Fort Worth is a little less big city and a whole lot more old-school Texas. And that means the area immediately surrounding the city is a lot less developed than nearby Dallas. The Fort Worth Nature Center & Refuge is a sprawling refuge that provides nearly 4,000 acres of beautiful land along the West Fork of the Trinity River. Paddlers and hikers love the park for its pristine landscapes and outside-the-city vibes. There are more than twenty miles of hiking trails ranging from a quarter of a mile to 3.3 miles, and several entry points to the river, so land and water folks alike will enjoy the well-preserved ecosystems within the refuge.

Whether you’ve spent the day paddling along the Trinity or hiking the refuge’s trails, Fort Worth’s The Collective Brewing Project is a perfect next stop to wind down and hydrate. They call themselves Fort Worth’s “first franken-monster of a brewery” and use the hashtag #funkytownbeer, both of which are a warm invite to their tucked away taproom in an unassuming corner of the city’s Southside. Staple beers include their Mustache Rye’d and Tropic Thunder. And, if you’re anything like the masterminds behind Collective Brewing, you may be tempted to take a growler to go. Maybe even all the way to Big Bend.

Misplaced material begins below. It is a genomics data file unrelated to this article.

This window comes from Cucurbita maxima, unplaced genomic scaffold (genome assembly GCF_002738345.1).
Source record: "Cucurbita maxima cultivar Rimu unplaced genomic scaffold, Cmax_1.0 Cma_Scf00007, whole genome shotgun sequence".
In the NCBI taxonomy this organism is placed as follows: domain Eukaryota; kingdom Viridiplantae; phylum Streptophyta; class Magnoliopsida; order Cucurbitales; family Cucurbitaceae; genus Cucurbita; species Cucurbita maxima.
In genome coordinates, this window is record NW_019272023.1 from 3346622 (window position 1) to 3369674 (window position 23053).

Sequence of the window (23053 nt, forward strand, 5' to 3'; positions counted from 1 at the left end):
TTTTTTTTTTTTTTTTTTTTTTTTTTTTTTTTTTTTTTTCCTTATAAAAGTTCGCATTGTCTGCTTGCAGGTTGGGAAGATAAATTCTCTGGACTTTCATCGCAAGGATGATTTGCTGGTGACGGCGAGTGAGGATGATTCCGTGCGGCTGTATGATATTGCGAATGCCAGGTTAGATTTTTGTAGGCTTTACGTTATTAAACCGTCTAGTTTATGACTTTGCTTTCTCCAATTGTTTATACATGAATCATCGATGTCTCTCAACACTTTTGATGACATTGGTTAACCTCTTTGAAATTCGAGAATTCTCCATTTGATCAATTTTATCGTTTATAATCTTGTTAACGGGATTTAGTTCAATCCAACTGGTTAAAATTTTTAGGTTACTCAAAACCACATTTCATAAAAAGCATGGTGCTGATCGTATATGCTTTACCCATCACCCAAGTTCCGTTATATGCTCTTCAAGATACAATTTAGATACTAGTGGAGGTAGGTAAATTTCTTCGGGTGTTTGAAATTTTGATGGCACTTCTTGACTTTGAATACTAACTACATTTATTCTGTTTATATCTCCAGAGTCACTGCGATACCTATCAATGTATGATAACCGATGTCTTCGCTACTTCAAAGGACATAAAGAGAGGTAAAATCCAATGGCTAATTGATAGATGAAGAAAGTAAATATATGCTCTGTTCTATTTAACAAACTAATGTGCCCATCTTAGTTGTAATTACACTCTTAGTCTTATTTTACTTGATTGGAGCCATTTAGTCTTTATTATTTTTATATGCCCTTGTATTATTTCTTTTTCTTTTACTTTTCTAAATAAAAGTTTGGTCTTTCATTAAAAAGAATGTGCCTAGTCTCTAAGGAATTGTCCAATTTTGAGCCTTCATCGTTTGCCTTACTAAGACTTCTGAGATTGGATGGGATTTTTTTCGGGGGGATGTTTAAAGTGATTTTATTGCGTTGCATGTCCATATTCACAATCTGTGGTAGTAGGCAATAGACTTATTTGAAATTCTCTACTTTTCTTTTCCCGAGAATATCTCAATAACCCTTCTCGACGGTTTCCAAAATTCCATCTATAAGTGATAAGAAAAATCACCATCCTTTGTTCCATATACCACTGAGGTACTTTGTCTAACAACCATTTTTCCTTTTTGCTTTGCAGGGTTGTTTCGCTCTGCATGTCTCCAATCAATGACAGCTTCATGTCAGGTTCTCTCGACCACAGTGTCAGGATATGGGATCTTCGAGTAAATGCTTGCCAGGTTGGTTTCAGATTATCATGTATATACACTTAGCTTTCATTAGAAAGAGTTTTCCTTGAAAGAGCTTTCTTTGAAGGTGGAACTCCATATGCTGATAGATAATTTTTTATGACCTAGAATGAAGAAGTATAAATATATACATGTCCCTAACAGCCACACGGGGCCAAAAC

5. Oak Point Park & Nature Preserve | Nine Band Brewing

Just twenty miles northeast of Dallas in Plano, Texas is an 800-acre nature preserve called Oak Point Park. The park was recently named a Certified Audubon Sanctuary because of the number of bird species that flourish within the preserve, making it an ideal day trip for birdwatchers and photographers too. Offering 3.5 miles of paved trails and more than seven miles of soft-surface trails that follow along Rowlett Creek, the park provides access to an environment that’s largely undisturbed as well as a pavilion and amphitheater. While the trails at Oak Point Park are not technical, they are far from the bustle of city life and immerse you into an important, peaceful, and beautiful ecosystem.